The most detailed mapping of our brain’s memory bank reveals something surprising: ScienceAlert

The most detailed mapping of our brain’s memory bank reveals something surprising: ScienceAlert

The most detailed mapping of our brain’s memory bank reveals something surprising: ScienceAlert

Scientists have created the most detailed map to date of the neural pathways that connect the memory bank of our gray matter – the hippocampus – to the rest of the brain, revealing unexpected patterns of connections between regions.

“We were surprised to find fewer connections between the hippocampus and frontal cortical areas and more connections with early visual processing areas than we expected to see,” says Psychologist from the University of Sydney Marshall Dalton.

Although there is still much debate about the hippocampus’ precise role in memory, neuroscientists are convinced that it plays a key role in building memory and integrating it with our perception to allow us to make decisions about the future.

A better understanding of how the hippocampus works in context with other parts of the brain could one day help us tackle memory decline.

Using a new recording technique called diffusion weighted imaging – kind MRI scan that uses the diffusion of water molecules through tissues to generate contrast – Dalton and colleagues created a high-resolution map of the connections between the hippocampus and the cerebral cortex from the brains of seven adult women under the age of 35.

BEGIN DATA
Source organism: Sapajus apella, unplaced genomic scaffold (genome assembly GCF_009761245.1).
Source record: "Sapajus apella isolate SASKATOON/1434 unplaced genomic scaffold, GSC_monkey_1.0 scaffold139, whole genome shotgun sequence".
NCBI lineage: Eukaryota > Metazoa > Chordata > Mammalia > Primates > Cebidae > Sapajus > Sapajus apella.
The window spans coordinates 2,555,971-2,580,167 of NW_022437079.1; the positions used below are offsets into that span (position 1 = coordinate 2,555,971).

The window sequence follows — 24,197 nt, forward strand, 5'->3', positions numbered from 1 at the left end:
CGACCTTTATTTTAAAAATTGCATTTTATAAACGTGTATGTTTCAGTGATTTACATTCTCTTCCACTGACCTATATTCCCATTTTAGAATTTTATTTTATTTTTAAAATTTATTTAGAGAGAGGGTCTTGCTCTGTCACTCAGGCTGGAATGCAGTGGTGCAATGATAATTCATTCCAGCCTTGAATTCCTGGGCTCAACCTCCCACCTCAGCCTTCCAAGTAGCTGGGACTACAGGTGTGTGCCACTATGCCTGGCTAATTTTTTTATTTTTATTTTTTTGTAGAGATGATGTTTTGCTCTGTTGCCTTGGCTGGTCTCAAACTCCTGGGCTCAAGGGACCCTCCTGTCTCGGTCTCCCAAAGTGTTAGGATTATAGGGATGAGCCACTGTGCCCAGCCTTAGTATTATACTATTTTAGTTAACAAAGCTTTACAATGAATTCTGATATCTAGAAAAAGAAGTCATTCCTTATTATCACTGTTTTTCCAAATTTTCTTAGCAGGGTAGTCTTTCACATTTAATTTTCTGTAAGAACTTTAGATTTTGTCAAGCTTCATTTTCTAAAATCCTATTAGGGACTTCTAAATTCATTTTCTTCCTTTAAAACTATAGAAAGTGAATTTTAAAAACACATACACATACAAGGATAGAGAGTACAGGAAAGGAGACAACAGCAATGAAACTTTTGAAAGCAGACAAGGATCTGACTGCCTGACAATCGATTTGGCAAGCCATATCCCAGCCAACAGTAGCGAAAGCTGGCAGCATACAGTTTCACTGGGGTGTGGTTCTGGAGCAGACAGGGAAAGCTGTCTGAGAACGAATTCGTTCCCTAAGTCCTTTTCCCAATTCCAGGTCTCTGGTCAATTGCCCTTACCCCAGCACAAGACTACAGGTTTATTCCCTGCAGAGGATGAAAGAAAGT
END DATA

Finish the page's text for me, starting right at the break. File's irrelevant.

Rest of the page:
“We have now developed a custom method that allows us to confirm where different cortical areas connect in the hippocampus. This has not yet been done in the living human brain,” says Dalton.

“What we’ve done is we’ve looked much more closely at white matter pathways, which are essentially communication pathways between different areas of the brain.”

The researchers discovered that the hippocampus has different messaging networks, each connected to specific areas of the cortex. Our previous knowledge of these connections comes from dissections of primate brains, and the resulting brain map is largely consistent with them.

But the researchers found a much higher level of connections in the visual processing area of ​​the human brain and less in the frontal cortical areas.

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Post-mortem analysis performed on non-human primates can reveal finer details down to the cellular level, so it may be that we have not yet been able to resolve all these connections in humans.

“Or it could be that the human hippocampus actually has fewer connections with frontal areas than we expect and more connections with visual areas of the brain,” Dalton explains.

“This makes sense given that the hippocampus plays an important role not only in memory, but also in imagination and our ability to construct mental images in our mind’s eye.”

Other recent studies have also found associations between these areas of the brain. The team is curious to see if similar patterns are consistent across people of different demographics.

“As the neocortex expanded, humans may have developed different connectivity patterns to facilitate human-specific memory and visualization functions that, in turn, may support human creativity,” Dalton continues.

“It’s a bit of a puzzle – we just don’t know. But we love puzzles and we’ll keep exploring.”

This research was published in eLife.

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